THOUGHT LEADERS

Be the Branson of business, the Clarkson of cars

What do these all have in common?

A raucous Iron Maiden concert in South America, Nigella Lawson cooking up a storm while casting off sensual one-liners; Jeremy Clarkson colliding with just about everything, sideways and at high-speed, in the newest Lamborghini; Arnold Schwarzenegger pumping iron until his jugular throbs; and a professor in Canada who refuses to bow to politically correct gender norms? Oh, and Julius Malema?

For one very specific reason or another, all stand out in their industries. And all are the subject of a new South African business book focusing on how individuals and brands go about becoming industry leaders: What Makes Them Great? 50 Ways to Become an Industry Leader, where I took apart the nuts and bolts of what makes certain people stand out – and presented them as 50 techniques.

So what’s it all about?

‘You have to be odd to be number one’ – Dr Seuss

Is there a recipe to be outstanding? Isn’t it by definition – well – exceptional?

In theory, you can become the Branson of business, the Clarkson of cars, the Schwarzenegger of bodybuilding. 

When you are the industry leader, the undisputed expert, the entire dynamic changes: the media and the deals come to you; your level of earning is exponentially higher; you enjoy privileged access and extraordinary leeway; you arrive to find the door already open.

But there are myths to dispel. Whether you are a cartoonist or a chiropractor, a manager or a musician, the specifics of your industry are of less interest here than the underlying principles that help you to build your brand.

Knowledge isn’t everything

Obviously, you have to start with the skills.

But when we think of the term ‘expert’, our conditioned minds automatically go straight to the idea of ‘knowledge’. He who has the most wins, right? Well, knowledge is necessary, but not sufficient. You can have all the knowledge in the world, yet still remain relatively obscure in your industry; a low earner.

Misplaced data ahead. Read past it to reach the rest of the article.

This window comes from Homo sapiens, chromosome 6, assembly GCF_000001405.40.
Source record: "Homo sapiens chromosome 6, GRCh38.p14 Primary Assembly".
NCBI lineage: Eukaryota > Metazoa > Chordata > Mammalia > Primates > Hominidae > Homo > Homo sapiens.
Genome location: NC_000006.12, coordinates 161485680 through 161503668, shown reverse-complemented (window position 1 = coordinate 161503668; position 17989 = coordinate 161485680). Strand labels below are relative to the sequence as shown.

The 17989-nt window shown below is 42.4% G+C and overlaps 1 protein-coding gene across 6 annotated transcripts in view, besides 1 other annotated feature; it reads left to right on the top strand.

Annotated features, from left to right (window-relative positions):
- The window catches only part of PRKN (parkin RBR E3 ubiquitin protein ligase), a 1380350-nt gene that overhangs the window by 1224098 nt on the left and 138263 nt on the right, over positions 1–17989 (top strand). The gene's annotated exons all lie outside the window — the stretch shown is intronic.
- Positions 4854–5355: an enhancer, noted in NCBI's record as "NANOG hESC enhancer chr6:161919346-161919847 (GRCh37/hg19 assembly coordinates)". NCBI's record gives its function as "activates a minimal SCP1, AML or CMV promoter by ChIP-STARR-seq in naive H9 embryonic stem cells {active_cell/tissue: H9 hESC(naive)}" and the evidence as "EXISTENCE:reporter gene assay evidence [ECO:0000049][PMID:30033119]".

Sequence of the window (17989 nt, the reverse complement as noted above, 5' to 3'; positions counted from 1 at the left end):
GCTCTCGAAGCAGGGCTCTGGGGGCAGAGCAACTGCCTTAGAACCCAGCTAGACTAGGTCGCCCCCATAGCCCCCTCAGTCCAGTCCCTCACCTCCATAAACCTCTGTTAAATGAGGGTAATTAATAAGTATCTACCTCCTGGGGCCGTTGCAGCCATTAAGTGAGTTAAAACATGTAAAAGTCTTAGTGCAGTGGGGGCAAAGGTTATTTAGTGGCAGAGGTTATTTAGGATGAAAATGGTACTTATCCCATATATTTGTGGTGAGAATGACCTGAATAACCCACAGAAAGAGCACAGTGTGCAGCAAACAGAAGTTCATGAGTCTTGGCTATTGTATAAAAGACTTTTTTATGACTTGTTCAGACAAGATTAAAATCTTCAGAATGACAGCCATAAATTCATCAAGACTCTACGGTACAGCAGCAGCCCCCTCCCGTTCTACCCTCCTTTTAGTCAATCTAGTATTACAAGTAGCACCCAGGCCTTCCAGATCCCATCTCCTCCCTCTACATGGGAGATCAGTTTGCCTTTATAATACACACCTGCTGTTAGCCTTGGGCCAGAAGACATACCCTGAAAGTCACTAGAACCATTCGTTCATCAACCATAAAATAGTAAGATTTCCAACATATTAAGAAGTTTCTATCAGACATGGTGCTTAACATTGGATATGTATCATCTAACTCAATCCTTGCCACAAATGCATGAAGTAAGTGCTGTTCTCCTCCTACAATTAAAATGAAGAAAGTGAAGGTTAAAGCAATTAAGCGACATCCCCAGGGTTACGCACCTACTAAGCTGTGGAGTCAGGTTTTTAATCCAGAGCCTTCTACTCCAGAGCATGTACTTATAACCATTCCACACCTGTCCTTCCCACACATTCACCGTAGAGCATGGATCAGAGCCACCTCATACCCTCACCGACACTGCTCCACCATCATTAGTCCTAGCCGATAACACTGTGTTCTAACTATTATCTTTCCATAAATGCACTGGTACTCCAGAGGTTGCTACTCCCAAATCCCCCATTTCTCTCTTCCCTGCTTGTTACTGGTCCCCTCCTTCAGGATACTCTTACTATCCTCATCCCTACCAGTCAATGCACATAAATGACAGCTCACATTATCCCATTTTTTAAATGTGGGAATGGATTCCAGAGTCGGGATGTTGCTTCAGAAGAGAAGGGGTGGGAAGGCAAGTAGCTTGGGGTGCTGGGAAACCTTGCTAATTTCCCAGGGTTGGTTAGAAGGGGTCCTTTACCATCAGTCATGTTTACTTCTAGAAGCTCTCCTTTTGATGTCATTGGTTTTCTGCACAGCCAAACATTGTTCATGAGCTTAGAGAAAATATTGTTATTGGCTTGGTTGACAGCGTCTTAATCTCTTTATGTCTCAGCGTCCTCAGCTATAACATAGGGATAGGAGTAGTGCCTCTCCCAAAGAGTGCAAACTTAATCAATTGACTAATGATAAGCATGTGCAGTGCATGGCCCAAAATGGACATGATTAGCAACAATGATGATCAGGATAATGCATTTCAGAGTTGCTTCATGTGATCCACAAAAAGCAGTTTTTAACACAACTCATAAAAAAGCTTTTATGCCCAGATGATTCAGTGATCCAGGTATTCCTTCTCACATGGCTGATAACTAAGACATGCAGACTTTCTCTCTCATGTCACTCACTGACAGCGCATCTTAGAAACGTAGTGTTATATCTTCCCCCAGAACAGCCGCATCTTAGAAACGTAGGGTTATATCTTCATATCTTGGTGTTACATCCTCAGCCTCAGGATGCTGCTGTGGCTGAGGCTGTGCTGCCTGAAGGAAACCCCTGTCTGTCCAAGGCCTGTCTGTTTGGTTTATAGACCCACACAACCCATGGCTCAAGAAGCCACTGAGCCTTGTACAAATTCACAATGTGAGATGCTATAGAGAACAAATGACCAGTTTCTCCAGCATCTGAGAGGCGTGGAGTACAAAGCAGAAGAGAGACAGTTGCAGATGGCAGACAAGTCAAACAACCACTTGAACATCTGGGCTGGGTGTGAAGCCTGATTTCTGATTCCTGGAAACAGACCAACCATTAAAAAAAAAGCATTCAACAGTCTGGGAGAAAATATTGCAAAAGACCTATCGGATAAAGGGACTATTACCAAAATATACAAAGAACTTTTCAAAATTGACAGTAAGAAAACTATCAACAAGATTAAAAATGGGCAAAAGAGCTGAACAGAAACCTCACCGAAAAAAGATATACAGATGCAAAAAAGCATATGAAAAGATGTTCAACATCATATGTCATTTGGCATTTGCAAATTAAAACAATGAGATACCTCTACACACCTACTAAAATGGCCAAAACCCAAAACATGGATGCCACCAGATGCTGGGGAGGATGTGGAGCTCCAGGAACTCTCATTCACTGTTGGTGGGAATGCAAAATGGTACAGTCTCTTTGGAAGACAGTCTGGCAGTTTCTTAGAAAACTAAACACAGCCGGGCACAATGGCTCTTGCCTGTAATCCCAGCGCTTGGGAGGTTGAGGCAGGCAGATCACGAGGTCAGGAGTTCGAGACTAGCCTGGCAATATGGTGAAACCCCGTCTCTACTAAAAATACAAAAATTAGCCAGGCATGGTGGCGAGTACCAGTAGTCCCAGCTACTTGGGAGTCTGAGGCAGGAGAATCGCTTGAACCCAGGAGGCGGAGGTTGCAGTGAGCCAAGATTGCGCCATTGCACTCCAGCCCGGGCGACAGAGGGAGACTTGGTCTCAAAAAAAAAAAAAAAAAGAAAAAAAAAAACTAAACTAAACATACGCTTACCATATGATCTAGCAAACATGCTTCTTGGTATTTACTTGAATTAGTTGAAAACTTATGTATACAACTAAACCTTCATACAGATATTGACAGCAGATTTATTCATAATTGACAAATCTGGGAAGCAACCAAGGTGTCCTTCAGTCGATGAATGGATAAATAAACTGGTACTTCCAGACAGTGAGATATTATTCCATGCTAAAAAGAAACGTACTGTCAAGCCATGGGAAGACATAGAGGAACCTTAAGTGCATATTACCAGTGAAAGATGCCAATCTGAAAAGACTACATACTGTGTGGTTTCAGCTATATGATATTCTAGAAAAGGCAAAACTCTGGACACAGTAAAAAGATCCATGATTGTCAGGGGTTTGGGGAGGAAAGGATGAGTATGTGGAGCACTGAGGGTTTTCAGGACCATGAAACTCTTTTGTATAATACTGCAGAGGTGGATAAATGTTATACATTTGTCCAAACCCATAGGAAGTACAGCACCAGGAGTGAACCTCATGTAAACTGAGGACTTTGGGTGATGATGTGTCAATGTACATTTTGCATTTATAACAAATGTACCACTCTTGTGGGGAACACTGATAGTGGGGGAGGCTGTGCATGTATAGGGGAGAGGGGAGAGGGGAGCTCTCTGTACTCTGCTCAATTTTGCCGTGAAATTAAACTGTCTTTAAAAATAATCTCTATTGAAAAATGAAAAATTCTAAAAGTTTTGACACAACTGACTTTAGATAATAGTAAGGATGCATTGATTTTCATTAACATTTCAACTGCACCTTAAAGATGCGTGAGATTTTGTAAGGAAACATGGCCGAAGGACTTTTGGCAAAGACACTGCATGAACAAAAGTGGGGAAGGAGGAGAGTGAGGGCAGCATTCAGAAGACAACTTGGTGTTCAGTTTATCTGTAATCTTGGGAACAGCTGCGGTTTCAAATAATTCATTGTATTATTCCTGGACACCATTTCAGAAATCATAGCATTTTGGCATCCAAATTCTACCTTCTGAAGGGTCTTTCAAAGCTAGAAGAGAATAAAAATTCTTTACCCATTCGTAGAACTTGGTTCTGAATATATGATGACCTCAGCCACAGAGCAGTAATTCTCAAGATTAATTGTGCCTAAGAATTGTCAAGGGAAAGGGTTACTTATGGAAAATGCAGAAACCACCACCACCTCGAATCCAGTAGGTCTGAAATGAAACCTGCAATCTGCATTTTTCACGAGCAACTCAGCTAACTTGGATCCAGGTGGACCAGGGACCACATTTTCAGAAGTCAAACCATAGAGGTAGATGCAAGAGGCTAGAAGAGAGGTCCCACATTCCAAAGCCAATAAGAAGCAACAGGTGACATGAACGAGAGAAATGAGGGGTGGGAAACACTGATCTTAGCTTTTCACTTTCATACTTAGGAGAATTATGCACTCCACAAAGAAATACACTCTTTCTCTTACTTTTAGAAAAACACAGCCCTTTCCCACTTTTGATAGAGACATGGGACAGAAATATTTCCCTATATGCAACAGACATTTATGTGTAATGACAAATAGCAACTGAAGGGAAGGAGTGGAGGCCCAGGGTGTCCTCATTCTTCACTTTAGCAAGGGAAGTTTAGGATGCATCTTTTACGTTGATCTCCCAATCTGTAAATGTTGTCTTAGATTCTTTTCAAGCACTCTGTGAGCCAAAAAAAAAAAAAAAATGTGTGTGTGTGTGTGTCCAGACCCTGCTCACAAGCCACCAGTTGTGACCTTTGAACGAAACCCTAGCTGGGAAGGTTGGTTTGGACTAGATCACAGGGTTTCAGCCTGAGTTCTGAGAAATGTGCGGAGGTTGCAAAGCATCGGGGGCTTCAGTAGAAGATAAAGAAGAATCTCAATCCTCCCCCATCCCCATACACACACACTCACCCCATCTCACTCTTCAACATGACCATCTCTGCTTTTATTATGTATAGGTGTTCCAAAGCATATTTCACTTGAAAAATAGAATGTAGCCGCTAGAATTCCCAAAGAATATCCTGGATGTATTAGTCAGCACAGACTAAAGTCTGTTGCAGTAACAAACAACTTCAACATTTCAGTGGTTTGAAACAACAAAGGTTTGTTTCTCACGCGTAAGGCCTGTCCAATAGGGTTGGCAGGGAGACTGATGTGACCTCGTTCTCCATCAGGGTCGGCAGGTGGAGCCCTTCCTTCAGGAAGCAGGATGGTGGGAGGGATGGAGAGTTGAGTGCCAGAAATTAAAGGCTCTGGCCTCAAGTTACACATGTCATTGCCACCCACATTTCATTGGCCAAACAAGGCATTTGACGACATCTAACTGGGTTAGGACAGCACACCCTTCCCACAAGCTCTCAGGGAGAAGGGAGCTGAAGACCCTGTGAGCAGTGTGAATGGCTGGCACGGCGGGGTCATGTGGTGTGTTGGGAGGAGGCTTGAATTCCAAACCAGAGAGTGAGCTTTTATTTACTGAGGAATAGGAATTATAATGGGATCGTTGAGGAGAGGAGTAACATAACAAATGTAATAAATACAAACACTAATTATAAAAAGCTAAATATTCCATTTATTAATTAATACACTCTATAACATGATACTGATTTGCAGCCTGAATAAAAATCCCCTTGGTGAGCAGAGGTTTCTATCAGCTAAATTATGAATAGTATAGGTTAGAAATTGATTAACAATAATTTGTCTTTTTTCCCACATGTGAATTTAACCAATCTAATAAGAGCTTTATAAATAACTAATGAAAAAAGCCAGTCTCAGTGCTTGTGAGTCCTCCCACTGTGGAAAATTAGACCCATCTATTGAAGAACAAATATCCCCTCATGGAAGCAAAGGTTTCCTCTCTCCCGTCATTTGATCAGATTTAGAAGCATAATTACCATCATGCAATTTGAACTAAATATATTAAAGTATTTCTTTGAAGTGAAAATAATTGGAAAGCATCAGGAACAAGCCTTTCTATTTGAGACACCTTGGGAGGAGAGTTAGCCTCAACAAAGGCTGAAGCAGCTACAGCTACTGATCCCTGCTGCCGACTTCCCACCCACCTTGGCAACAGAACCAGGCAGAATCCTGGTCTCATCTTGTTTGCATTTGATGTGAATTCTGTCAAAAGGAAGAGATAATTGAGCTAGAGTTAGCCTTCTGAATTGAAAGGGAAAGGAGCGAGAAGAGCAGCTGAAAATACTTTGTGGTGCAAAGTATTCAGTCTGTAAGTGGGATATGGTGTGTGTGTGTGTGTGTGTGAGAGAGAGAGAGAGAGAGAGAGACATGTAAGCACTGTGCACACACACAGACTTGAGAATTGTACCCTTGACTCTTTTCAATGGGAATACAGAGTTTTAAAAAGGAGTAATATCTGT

The balancing act is this: If you have all the knowledge, but no public personality, you are merely a specialist.

If you have all the personality, but no knowledge, you are a Kardashian.

Research is constantly evolving regarding our understanding of human talent and capabilities. Add to that the more esoteric realms of business theatre and memorable PR – consider some of the signature moves by the likes of Elon Musk, Jaguar, Pixar, and a breed of new online personalities who are taking ‘the news’ away from the mainstream media – and you have an entirely different animal.

It’s okay if some people don’t like you

If you don’t have a healthy amount of ‘dislikes’ on your proverbial YouTube video, you are probably not pushing hard enough. Take Jeremy Clarkson as a case study. Half the world wants to burn him at the stake. The other half wants to deify him. And either way, Clarkson doesn’t particularly care. He appeals to his particular tribe. And as for the disapproval? He’s perfectly okay with that.

A journey from ‘talent’ to ‘tactics’

There’s a a breed of new online personalities who are taking ‘the news’ away from the mainstream media.

I believe deeply in being a ‘constant producer’.

Writing and publishing books is one of the key expert-positioning techniques I recommend. No doubt, publishing books, particularly credible books with commercial publishing houses, helps to position you as a thought leader in your industry. 

Otherwise, write what you can. But write it.

Growing experts in Africa

Here’s where the local application comes in. I strongly believe Africa needs more experts, more icons, more standouts. 

But how do we get there? That’s the hard part. How do you translate raw aspiration into a practical road-map?

Some of the ideas – actually most of them – are the sort of thing you’re never taught at school, and rarely find in business books. But maybe it’s time to do things a little differently.

It helps to dissect all the nuts and bolts, the explicit to-do items for becoming a leading name in any industry.

It helps to be cheeky and industry agnostic.

I think of it as a sort of blueprint for personal greatness, drawing on different industry icons and on what they’ve done that really works. 

Source: Fin24

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